ST. CLOUD NAT. BANK & TRUST v. BrutgerAnnotate this Case
488 N.W.2d 852 (1992)
ST. CLOUD NATIONAL BANK & TRUST CO., Respondent, v. Dan J. BRUTGER, Defendant, Lindquist & Vennum, Appellant.
Court of Appeals of Minnesota.
September 8, 1992.
Review Denied November 17, 1992.
*853 Thomas A. Janson, Schmitt, Marrin, Marso & Janson, St. Cloud, for respondent.
Robert J. Sheran, James A. Lodoen, Ansis V. Viksnins, Lindquist & Vennum, Minneapolis, for appellant.
Considered and decided by SCHUMACHER, P.J., and NORTON and DAVIES, JJ.OPINION
Lindquist & Vennum appeals the trial court's entry of judgment based on a levy against its trust account by respondent St. Cloud National Bank & Trust Co. We affirm.FACTS
On January 11, 1991, Dan J. Brutger and the law firm of Lindquist & Vennum (L & V) entered into a written agreement under which L & V undertook representation of Brutger in connection with his financial difficulties. Brutger paid L & V an initial retainer of $109,255.70 which, according to the agreement, wasto be applied against any fees and costs currently owing, with the remainder to be deposited in [L & V's] fiduciary account and held for withdrawals against periodic bills for services rendered and other fees, charges and expenses incurred.
L & V continued efforts to arrange a workout.
On March 22, 1991, a default judgment for $98,271.40 on a promissory note was entered against Brutger and in favor of St. Cloud National. To satisfy its judgment *854 against Brutger, St. Cloud National obtained a writ of execution and on May 24, 1991, served it with a third-party levy on L & V. At that time, only $83,913.61 remained of the original $109,255.70 retainer. St. Cloud National and L & V disagreed on whether the remaining retainer was subject to levy and submitted the matter to the trial court pursuant to an order to show cause. The trial court ruled in favor of St. Cloud National, concluding that the retainer fee was Brutger's property, which was subject to levy until used to pay legal expenses incurred, and that L & V did not have a lien on the retainer fee.ISSUES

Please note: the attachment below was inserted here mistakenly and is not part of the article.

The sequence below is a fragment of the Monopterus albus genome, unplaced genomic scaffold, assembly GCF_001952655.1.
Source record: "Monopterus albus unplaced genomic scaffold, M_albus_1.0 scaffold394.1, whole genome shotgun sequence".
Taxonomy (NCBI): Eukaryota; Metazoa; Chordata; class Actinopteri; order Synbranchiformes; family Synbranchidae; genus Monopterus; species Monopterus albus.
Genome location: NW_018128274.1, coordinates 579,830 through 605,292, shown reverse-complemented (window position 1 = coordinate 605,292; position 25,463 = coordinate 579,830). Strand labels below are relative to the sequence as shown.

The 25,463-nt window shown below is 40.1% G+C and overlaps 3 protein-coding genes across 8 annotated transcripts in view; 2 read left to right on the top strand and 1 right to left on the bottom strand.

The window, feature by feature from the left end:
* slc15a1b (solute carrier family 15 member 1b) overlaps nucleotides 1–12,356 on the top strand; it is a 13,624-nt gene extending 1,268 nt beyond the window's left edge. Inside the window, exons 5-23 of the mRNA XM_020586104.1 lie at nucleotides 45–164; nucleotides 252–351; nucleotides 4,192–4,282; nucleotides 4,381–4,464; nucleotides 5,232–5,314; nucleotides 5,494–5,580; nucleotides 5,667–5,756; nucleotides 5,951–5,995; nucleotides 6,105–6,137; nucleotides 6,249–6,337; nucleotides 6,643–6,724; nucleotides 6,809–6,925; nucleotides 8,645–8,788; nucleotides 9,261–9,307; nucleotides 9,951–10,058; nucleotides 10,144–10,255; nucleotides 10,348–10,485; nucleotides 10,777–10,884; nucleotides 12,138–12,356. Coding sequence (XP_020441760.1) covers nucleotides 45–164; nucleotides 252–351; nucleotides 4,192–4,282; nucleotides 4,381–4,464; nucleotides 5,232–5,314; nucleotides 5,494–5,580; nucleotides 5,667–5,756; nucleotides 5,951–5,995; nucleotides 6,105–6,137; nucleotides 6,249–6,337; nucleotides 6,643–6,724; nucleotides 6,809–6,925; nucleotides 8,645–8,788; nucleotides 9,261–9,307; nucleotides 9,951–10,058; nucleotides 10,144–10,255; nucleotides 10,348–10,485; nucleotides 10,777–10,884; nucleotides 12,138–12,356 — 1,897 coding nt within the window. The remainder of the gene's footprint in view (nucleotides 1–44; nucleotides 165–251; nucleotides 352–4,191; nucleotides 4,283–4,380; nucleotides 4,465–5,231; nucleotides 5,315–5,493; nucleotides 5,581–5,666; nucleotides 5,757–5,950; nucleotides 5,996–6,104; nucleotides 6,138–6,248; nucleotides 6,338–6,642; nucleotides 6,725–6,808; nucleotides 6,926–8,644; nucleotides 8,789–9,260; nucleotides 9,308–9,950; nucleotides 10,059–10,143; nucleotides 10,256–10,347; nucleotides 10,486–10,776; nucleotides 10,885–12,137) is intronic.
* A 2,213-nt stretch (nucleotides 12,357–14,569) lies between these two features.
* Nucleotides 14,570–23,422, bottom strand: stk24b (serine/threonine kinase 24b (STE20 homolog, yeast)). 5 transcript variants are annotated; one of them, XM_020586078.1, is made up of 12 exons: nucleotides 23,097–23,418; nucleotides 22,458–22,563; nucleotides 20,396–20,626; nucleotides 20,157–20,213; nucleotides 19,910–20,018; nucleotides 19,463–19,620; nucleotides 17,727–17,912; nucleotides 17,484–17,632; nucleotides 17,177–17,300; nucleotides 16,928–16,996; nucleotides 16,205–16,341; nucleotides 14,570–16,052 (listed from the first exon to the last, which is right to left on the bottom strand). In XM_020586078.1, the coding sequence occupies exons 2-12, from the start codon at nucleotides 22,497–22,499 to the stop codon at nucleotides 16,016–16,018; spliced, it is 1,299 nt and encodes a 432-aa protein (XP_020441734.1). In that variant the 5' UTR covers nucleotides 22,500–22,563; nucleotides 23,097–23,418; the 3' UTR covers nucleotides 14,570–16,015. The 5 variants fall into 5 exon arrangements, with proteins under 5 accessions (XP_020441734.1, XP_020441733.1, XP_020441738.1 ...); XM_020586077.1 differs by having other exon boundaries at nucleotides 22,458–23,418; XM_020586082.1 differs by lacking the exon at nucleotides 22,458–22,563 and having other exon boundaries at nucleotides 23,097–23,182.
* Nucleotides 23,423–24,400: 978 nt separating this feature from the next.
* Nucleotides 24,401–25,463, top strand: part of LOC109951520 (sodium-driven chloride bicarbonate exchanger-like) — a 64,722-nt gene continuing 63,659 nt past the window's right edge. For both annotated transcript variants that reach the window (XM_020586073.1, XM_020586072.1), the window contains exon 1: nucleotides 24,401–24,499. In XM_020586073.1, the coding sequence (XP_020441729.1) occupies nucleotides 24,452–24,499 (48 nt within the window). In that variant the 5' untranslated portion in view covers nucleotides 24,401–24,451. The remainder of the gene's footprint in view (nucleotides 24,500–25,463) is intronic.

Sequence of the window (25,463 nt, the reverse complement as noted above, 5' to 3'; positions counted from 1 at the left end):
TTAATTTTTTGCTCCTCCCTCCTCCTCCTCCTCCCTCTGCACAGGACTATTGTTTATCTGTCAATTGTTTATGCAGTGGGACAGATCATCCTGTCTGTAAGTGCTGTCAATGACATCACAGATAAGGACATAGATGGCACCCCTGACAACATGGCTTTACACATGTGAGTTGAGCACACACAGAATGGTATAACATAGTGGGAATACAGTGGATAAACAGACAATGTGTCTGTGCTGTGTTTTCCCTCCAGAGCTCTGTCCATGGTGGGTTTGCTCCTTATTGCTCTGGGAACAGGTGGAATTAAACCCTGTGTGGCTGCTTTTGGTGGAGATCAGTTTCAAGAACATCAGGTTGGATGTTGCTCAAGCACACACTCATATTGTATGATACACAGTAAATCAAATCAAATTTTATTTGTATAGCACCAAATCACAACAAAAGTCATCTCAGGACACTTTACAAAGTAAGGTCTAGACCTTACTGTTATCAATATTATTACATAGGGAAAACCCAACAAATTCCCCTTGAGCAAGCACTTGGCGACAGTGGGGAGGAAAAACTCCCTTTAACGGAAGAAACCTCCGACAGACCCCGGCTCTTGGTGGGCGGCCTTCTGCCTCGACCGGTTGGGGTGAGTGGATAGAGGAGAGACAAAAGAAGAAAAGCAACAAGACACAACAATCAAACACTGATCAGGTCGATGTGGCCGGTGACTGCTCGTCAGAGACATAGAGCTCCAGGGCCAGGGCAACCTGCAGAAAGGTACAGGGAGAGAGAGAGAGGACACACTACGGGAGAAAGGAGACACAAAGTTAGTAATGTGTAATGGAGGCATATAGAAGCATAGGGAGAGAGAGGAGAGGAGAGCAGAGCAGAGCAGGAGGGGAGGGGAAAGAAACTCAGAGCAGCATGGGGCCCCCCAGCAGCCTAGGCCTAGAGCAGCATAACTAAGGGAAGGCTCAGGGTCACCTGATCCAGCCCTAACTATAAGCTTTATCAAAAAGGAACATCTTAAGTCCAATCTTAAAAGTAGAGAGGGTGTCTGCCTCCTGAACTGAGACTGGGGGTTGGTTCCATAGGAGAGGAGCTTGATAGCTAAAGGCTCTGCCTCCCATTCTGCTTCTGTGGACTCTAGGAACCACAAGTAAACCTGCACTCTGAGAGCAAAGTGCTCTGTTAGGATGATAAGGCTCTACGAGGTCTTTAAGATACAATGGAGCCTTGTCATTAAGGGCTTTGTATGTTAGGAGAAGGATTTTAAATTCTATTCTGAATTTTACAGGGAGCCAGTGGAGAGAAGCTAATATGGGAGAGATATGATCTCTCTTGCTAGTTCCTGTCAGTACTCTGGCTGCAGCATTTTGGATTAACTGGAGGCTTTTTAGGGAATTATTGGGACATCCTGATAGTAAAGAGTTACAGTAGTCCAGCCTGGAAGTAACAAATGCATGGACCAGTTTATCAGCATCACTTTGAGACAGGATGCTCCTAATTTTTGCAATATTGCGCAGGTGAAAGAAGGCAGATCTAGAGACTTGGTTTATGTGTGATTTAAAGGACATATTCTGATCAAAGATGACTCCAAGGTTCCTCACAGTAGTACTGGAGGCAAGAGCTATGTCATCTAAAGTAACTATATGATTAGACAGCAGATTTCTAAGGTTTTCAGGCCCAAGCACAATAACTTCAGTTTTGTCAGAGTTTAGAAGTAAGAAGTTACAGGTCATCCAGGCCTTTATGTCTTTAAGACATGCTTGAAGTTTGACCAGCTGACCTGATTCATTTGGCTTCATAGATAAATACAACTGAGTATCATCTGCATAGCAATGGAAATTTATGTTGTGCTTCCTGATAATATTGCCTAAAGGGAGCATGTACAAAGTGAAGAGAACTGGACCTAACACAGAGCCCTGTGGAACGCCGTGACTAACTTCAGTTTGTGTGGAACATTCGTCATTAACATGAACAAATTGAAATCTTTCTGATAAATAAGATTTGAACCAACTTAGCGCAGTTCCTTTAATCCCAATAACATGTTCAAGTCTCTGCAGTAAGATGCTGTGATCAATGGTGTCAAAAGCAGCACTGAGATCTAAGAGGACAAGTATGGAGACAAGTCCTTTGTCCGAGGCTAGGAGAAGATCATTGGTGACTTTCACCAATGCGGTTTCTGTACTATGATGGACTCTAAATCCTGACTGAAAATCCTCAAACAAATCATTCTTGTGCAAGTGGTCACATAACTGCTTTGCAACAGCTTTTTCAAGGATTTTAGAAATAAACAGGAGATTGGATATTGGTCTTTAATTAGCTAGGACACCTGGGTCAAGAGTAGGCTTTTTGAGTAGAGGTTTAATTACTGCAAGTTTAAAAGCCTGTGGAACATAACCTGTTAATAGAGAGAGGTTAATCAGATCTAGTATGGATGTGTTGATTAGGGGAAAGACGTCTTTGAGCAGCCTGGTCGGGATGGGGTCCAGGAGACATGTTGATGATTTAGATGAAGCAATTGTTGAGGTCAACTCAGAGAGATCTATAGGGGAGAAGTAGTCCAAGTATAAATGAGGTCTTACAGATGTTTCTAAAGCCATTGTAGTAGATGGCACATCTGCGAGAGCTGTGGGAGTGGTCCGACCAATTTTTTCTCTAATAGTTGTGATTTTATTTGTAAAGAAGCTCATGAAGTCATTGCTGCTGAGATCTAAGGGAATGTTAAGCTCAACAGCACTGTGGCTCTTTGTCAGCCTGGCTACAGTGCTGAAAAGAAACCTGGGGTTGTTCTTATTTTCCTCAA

1. Did the trial court err in concluding that the retainer fee was Brutger's property subject to levy?
2. Did the trial court err in concluding that L & V did not have a lien on the retainer fee?ANALYSIS
Whether a retainer fee is subject to a third-party levy is an issue of first impression in this state. Since the issue is a question of law, we need not defer to the trial court's decision. See A.J. Chromy Constr. Co. v. Commercial Mechanical Servs., Inc., 260 N.W.2d 579, 582 (Minn. 1977).
1. L & V contends that it earned Brutger's retainer fee upon receipt and that its interest in the fee prevents the fee from being subject to St. Cloud National's levy.
A retainer fee can have one of two purposes. It can be a fee prepaid to engage a lawyer's services for a given period of time to ensure the lawyer's availability, or it can be an advance deposit made for fees and expenses to be incurred in the future representation. See In re Disciplinary Action Against Lochow, 469 N.W.2d 91, 98 (Minn.1991); Black's Law Dictionary 1183 (5th ed. 1979). It is well-established that advance payments for future services are client funds until earned, while payments that are made to ensure the lawyer's availability are earned at the time they are collected. Lochow, 469 N.W.2d at 98. Therefore, if the retainer that Brutger paid to L & V was made as a deposit for future services, it belongs to Brutger.
As other jurisdictions have acknowledged, the retainer agreement dictates the purpose of the retainer fee. See, e.g., In re Stern, 92 N.J. 611, 458 A.2d 1279, 1283 (1983); Jacobs v. Holston, 70 Ohio App.2d 55, 434 N.E.2d 738, 741 (1980). The retainer agreement in this case specifically states that Brutger's retainer fee would be deposited in L & V's trust account and held for withdrawals for services rendered. According to the agreement, the parties intended the fee as an advance deposit to pay for future services and not as immediate compensation to L & V for its commitment to represent Brutger. Therefore, the money in the trust account still belonged to Brutger and was subject to levy by his creditor, St. Cloud National.